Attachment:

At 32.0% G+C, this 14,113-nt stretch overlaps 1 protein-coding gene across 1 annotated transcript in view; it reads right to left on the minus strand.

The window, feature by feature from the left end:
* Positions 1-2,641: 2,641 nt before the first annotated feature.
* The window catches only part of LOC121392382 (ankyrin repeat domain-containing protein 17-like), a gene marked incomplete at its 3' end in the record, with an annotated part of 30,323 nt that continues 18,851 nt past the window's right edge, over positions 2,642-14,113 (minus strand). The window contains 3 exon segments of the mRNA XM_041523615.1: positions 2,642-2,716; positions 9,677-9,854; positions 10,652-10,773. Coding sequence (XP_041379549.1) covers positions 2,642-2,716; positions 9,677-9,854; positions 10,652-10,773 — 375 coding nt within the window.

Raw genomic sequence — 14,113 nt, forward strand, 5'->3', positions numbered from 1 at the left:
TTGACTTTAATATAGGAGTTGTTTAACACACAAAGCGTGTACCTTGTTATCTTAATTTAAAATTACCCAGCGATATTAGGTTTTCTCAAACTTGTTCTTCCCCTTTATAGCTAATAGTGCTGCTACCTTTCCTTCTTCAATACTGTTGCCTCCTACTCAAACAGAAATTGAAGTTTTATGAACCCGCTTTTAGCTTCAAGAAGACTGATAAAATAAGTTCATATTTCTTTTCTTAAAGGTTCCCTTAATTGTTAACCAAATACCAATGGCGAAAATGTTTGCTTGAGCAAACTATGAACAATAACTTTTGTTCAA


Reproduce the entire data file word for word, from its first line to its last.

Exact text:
At 32.0% G+C, this 14,113-nt stretch overlaps 1 protein-coding gene across 1 annotated transcript in view; it reads right to left on the minus strand.

The window, feature by feature from the left end:
* Positions 1-2,641: 2,641 nt before the first annotated feature.
* The window catches only part of LOC121392382 (ankyrin repeat domain-containing protein 17-like), a gene marked incomplete at its 3' end in the record, with an annotated part of 30,323 nt that continues 18,851 nt past the window's right edge, over positions 2,642-14,113 (minus strand). The window contains 3 exon segments of the mRNA XM_041523615.1: positions 2,642-2,716; positions 9,677-9,854; positions 10,652-10,773. Coding sequence (XP_041379549.1) covers positions 2,642-2,716; positions 9,677-9,854; positions 10,652-10,773 — 375 coding nt within the window.

Raw genomic sequence — 14,113 nt, forward strand, 5'->3', positions numbered from 1 at the left:
TTGACTTTAATATAGGAGTTGTTTAACACACAAAGCGTGTACCTTGTTATCTTAATTTAAAATTACCCAGCGATATTAGGTTTTCTCAAACTTGTTCTTCCCCTTTATAGCTAATAGTGCTGCTACCTTTCCTTCTTCAATACTGTTGCCTCCTACTCAAACAGAAATTGAAGTTTTATGAACCCGCTTTTAGCTTCAAGAAGACTGATAAAATAAGTTCATATTTCTTTTCTTAAAGGTTCCCTTAATTGTTAACCAAATACCAATGGCGAAAATGTTTGCTTGAGCAAACTATGAACAATAACTTTTGTTCAA